We’re happy to announce that, like the M9 series, we can now also repair the Leica S sensor and replace it with corrosion resistant glass starting at $1999. We’re able to delaminate the corroded filter from the sensor, and replace it with BG39 glass and BG61 glass. This glass will last indefinitely without oxidizing per Schott test reports.
PLEASE NOTE: Orders placed without rushed processing can be expected to take approximately 3-4 weeks for completion once the camera has arrive with us.
BG61 vs the M9 Original Glass
We are now using a new BG61 glass with anti-reflective coated which is nearly an identical match to the original M9 glass filter. We designed the BG61 to be the same thickness as the original filter while also matching the transmission properties. This is a highly specialized glass made by Schott that is inherently corrosion resistant, even before we put an additional protective anti-reflective and anti-smudge coating to seal from the environment. This filter cannot corrode by design, even if the coatings get scratched.
We also offer a cheaper BG39 glass with a protective anti-reflective and anti-smudge coating to seal it against corrosion. We offer this option with a lifetime guarantee against corrosion. We have this available right now at a lower price to the BG61. Color and optical performance is virtually identical to the BG61 glass, however this glass may corrode over time if the coatings get scratched or worn off.
Please note: below is our disclaimer for the Leica M9 series which also applies to the Leica S Typ 006 camera.
When working with corroded equipment, there’s a high degree of risk outside of our control when performing repair services. Most of the Leica M9’s we receive suffer from a heavily damaged ICF that may crack when being removed from the sensor assembly. We’ve also seen Leica M9s arrive with an already cracked ICF due to the corrosion issue. We’re a highly skilled and capable repair shop but unfortunately, there isn’t much we can do to avoid this even under extreme care. If your sensor cracks during removal there is a chance that glass dust can land on the bare sensor which can cause fine scratches that can be visible under some shooting settings.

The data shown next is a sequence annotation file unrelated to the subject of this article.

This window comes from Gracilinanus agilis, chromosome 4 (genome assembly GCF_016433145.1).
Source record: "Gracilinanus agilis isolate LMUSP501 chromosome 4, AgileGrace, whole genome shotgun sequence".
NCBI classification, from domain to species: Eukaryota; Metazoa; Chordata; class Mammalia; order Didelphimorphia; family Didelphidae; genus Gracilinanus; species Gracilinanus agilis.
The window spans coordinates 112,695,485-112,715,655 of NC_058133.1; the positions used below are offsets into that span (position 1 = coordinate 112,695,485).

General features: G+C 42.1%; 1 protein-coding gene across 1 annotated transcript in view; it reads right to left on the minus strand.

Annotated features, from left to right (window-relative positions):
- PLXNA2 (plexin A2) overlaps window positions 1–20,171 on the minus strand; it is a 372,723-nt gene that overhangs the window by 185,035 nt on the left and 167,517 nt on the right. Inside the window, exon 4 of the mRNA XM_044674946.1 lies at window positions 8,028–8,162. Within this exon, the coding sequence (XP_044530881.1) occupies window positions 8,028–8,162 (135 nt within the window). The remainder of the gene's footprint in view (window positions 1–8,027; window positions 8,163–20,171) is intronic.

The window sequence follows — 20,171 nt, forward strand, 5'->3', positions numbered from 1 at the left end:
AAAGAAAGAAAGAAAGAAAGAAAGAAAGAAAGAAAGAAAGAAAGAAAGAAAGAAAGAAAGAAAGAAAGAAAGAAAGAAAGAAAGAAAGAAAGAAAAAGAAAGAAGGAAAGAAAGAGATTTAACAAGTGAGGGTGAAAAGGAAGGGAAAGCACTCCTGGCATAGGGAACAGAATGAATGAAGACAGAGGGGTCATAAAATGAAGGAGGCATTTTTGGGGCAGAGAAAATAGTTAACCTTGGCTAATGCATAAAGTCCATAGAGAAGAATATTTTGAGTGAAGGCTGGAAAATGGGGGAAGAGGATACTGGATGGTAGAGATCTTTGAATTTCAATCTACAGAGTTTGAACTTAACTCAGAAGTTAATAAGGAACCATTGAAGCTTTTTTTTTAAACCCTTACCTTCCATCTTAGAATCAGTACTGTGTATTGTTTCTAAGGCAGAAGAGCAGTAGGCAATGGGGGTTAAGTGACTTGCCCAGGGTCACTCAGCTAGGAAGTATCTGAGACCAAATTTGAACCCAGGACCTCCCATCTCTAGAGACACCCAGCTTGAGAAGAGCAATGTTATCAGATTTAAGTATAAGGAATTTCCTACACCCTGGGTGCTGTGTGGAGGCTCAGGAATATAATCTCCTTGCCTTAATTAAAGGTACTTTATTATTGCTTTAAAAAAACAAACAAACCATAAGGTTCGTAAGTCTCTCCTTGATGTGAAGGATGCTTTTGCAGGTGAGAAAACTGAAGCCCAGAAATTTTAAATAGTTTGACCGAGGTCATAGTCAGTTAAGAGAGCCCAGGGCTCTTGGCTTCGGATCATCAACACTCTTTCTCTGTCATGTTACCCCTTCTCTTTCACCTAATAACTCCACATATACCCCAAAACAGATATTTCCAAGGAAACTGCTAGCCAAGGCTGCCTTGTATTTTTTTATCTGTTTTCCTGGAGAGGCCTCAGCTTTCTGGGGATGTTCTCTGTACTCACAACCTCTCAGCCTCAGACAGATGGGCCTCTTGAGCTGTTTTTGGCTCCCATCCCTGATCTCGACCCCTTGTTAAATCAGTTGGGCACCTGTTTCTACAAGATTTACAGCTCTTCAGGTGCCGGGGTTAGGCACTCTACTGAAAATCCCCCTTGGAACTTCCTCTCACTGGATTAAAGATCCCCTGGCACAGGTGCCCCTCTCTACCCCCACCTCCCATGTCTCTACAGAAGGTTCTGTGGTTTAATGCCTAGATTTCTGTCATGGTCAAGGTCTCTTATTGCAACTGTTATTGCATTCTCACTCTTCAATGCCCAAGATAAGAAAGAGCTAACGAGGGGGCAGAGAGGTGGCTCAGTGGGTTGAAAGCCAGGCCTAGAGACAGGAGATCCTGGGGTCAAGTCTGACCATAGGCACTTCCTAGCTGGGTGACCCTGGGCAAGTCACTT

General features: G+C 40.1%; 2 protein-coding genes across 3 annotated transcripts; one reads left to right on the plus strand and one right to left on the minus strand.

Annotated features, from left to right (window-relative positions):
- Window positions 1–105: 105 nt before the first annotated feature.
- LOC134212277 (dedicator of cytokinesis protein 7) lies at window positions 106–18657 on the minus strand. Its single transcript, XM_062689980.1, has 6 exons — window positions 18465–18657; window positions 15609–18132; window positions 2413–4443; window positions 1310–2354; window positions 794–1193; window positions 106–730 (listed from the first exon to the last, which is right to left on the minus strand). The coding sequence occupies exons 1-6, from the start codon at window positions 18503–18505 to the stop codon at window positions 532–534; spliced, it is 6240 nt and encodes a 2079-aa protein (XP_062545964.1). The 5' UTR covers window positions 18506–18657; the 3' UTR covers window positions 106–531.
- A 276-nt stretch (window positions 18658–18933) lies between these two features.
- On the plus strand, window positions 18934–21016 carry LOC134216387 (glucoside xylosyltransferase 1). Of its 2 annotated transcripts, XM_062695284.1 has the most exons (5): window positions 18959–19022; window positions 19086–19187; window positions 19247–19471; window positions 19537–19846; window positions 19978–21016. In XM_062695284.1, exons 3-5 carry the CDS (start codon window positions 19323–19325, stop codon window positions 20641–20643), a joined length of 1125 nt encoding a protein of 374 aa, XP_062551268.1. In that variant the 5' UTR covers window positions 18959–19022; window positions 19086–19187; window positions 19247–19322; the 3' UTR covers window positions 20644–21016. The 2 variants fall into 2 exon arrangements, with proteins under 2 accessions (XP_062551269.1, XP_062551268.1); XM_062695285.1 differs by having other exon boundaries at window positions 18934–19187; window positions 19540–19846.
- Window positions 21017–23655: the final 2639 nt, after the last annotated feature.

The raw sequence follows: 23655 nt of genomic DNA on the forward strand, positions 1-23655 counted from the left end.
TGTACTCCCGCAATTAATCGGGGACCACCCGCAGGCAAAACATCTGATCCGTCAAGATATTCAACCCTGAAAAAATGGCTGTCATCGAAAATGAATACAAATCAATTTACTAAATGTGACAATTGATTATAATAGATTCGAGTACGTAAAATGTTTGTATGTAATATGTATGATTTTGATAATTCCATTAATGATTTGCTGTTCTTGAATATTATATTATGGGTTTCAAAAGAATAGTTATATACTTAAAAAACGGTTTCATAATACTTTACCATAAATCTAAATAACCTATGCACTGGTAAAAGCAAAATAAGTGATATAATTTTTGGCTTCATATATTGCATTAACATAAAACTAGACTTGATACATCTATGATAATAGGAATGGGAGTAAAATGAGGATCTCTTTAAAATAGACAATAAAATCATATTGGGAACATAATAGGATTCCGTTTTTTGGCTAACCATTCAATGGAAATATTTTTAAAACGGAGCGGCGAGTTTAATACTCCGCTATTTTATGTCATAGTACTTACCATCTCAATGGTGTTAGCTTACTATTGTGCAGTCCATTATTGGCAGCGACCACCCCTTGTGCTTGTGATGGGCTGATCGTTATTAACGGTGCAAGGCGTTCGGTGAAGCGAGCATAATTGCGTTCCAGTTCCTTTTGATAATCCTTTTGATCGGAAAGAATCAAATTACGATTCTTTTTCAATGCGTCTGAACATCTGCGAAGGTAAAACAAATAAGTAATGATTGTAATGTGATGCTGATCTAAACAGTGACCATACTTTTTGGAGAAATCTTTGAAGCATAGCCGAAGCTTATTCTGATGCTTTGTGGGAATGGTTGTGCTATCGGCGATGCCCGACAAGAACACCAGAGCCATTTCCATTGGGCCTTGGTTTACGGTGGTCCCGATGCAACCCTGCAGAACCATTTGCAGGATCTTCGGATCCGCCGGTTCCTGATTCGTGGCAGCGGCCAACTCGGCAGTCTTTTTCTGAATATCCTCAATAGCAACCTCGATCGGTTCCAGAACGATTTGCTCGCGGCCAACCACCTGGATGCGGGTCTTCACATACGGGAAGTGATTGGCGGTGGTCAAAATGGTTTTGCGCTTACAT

Furthermore, we’ve been seeing that almost all M9’s with CCD ID5 sensors are also affected by a liquid gel substance. We believe it stems from the glass adhesive that can leak onto the sensor and corrode through bond wires. This liquid gel is visible under a microscope but can’t always be seen by the naked eye.
We found that even with 1-3 corroded wires, the M9 typically works without any noticeable issues after being repaired but we cannot guarantee this for every camera. If we see 1-3 corroded wires, we will continue with the repair like normal. If we see more than 3 corroded wires, we will stop the repair and let you know before proceeding.
We cannot be held liable for damages if the liquid gel spreads to your bare sensor or other bond wires during the repair service. We are also not liable for any liquid gel or electronic issues stemming from corroded bond wires after the repair service is completed in the event that it is not visible during the repair.
We don’t see gel issues with M9, M-E, or M9-P models with CCD ID11 as the glue used on these sensors is different. However with CCD11 sensors, we do see a high prevalence of cracked sensor glass. The CCD11s are more likely to crack and leave fine scratches on the sensor after the modification.
If you’d like to check what kind of sensor your Leica M9 has, you can do so by following the prompt below:
1. Enter the menu.
2. Press delete -> up (2x) -> down (4x) -> left (3x) -> right (3x) -> Info – This button combination will enter the camera into debugging mode.)
3. Select Hardware ID. Your sensor type will be the first option under this menu.
Lastly, some repairs are not possible (or very high risk) because of an extremely strong bond that can not be softened for a safe filter removal. When we receive your camera, we will perform a full evaluation and see if the repair is feasible, and if there are any digital issues, or issues that will make your sensor repair high risk (for example existing cracks in the sensor glass, gel issues, etc). If we find that we cannot repair your camera, or consider it a high risk repair, we will stop the repair process, reassemble your camera, and notify you for approval to continue with the repair or return the camera as-is. In the event that we can not move forward with your repair for any reason, we will return your camera and process a refund for your repair minus fees. Fees include a $100 evaluation fee, a 5% processing fee, and return shipping costs.
We’ve also been noticing that some Leica sensors are affected by electronic failure. Unfortunately, this repair will not fix this. You will need a complete sensor replacement. This issue is typically caused by a corrosive gel that can dissolve the sensor bond wires. Here’s an example of what electronic sensor failure looks like below:
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